Smosh, Jenna Marbles, Markiplier — the names may not mean much to you, but chances are your kids are on a first-name basis. These funny YouTube hosts, with their off-the-cuff commentary, silly antics and bewildering (to adults) subject matter, are some of the most influential personalities on young teens, garnering millions (and, in the case of disgraced Swedish gamer PewDiePie, billions) of views. But information about these personalities’ shows — the content, quality and age-appropriateness, for example — isn’t easy for parents to find.
It would be great to be able to just download YouTube Kids and have your kids watch something hopefully more age-appropriate than regular YouTube. However, YouTube Kids has problems of its own. And the bottom line is: kids want to watch the original. But it’s tough to manage. Anyone can create YouTube channels, they crop up seemingly out of nowhere, they don’t follow program schedules, and they’re cast out among thousands of other videos. There are also serious concerns that YouTube collects data from young users, in violation of the Childrens Privacy Protection Act (COPPA).
So if your kids really love it, you’ll have to strategize. Reading Common Sense Media reviews of YouTube channels is a good way to get a sense of their age-appropriateness and quality. And digging into the videos themselves — watching with your kids or on your own — is wise. You never know what’s going to come up on a particular channel, since all the content is user-generated.
Here are parents’ most commonly asked questions about YouTube and kids. Also, read Common Sense Media’s detailed review of YouTube.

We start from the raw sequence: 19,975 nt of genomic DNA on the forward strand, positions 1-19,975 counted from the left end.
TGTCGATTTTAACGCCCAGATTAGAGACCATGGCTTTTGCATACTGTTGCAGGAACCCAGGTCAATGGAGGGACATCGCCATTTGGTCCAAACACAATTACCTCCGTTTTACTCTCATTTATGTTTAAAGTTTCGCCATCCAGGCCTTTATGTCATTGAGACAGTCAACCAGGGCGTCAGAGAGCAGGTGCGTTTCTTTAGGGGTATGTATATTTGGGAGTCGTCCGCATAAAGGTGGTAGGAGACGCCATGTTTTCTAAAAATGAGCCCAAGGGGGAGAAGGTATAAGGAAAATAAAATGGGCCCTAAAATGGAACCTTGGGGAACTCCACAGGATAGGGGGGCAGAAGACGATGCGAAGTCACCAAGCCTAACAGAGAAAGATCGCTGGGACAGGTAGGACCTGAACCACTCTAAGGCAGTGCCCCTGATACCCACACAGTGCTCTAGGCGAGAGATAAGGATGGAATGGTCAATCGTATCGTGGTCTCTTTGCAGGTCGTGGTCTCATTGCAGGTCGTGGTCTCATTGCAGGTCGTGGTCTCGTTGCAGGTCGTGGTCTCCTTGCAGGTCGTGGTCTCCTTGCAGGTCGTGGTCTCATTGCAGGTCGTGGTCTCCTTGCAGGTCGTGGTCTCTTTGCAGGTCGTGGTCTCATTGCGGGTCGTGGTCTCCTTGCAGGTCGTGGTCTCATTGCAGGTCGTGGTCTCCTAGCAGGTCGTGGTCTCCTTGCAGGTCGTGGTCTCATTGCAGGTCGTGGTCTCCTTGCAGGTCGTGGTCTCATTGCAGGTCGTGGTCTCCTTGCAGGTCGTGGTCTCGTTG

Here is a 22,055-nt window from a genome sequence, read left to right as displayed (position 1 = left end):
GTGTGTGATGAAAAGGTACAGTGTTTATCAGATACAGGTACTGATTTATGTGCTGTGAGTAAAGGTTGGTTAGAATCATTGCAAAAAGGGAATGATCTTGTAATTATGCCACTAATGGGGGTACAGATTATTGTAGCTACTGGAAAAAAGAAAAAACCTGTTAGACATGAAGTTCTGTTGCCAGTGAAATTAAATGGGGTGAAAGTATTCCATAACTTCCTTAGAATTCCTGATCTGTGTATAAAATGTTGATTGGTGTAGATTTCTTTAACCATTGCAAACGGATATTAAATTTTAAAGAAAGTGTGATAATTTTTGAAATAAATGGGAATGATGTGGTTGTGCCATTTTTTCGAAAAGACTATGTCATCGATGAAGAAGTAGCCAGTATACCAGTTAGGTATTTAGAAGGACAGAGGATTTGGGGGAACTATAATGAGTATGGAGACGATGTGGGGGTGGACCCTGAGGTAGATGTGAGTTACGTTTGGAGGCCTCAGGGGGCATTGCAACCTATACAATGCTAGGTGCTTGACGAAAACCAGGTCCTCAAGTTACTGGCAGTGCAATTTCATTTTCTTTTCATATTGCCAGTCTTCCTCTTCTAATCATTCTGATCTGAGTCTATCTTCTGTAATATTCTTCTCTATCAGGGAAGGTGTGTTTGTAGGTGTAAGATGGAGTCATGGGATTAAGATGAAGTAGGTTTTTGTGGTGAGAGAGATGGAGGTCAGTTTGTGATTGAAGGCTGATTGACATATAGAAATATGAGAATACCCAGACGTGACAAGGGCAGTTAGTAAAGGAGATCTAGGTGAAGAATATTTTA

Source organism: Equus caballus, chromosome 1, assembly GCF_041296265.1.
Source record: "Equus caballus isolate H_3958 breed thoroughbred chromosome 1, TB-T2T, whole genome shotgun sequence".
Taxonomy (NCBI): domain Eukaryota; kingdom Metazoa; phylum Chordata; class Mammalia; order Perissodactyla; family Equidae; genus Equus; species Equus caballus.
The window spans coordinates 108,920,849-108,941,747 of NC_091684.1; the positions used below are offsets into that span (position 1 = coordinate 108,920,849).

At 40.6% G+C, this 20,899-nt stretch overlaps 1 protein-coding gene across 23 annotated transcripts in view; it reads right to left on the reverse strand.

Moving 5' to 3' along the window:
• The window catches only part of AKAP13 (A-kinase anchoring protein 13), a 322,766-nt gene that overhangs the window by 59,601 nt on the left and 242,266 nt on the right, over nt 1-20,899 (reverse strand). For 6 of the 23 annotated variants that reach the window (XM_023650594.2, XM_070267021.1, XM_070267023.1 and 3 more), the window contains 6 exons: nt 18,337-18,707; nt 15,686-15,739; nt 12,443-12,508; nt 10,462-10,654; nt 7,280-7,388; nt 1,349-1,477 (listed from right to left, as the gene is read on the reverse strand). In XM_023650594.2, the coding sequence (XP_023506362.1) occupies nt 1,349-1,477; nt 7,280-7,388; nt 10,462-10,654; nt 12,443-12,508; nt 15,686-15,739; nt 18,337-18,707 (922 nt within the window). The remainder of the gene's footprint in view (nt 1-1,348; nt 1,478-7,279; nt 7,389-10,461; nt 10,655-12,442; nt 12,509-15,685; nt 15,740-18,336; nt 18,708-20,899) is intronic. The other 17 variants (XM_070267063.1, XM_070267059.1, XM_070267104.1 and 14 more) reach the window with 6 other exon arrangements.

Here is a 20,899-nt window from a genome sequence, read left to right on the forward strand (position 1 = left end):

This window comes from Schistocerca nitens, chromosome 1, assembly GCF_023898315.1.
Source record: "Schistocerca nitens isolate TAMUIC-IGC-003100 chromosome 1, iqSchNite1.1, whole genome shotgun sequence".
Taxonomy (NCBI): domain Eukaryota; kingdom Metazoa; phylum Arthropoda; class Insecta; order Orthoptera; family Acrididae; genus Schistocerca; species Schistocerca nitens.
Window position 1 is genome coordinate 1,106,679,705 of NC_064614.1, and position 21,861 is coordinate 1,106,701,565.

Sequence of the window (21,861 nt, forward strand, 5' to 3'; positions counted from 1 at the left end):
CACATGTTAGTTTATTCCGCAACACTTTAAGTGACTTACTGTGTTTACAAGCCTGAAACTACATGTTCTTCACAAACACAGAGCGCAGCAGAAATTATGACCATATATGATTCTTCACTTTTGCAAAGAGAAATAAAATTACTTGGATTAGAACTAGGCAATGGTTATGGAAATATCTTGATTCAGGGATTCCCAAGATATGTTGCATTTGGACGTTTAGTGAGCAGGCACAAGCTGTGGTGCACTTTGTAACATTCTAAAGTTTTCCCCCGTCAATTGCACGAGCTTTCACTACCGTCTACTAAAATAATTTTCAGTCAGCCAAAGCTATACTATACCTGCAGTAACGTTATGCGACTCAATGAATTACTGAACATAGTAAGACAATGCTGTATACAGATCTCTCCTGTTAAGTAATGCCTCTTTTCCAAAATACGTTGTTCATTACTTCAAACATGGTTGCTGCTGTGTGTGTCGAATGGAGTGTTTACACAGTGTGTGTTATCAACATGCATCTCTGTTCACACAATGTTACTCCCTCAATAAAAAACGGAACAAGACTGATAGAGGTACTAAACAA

What’s the best way to keep tabs on my kids’ YouTube-watching?
Simply ask your kids what they’re watching and join them. In general, kids are tuning into certain channels or following specific YouTube personalities because they’re entertained by them (not because they are actively searching for “bad” stuff). Many kids naturally want to share the videos they like. But be prepared to watch some weird stuff such as unboxing videos. If kids don’t want to share, get the name of the channel they’re watching and watch it later. Watch a few videos by the same creator to get a feel for the content.
How can I find out what my kid has been watching on YouTube?
If you’re concerned about the content your kid is watching on YouTube ― and you’ve tried talking to her ― there are ways of tracking her viewing habits. If she has a YouTube account (which only requires a Gmail address), her YouTube page will display her recently watched videos, recommended videos based on her watch history, and suggestions for channels similar to the ones she’s watched. Even if your kid deletes her “watch history,” the recommendations all will be related to stuff she’s watched.
How can I minimize my kids’ exposure to iffy videos on YouTube?
Encourage your kids to subscribe to their favorite channels rather than hunting around on YouTube for the latest ones from a specific creator. Subscribers are notified when a new video is uploaded, plus all their channels are displayed in the Subscriptions section, making it easier, and faster, to go directly to the stuff they like. Consider choosing subscriptions together, and make an event out of watching the newest uploads with your kids. You can also try the Watch Later feature. YouTube gives you the ability to save videos to watch at a later time, which improves the odds that your kids will be exposed to stuff you’ve pre-approved. You can create playlists, too, virtually designing a customized programming schedule of content for each of your kids or for different subjects they’re interested in.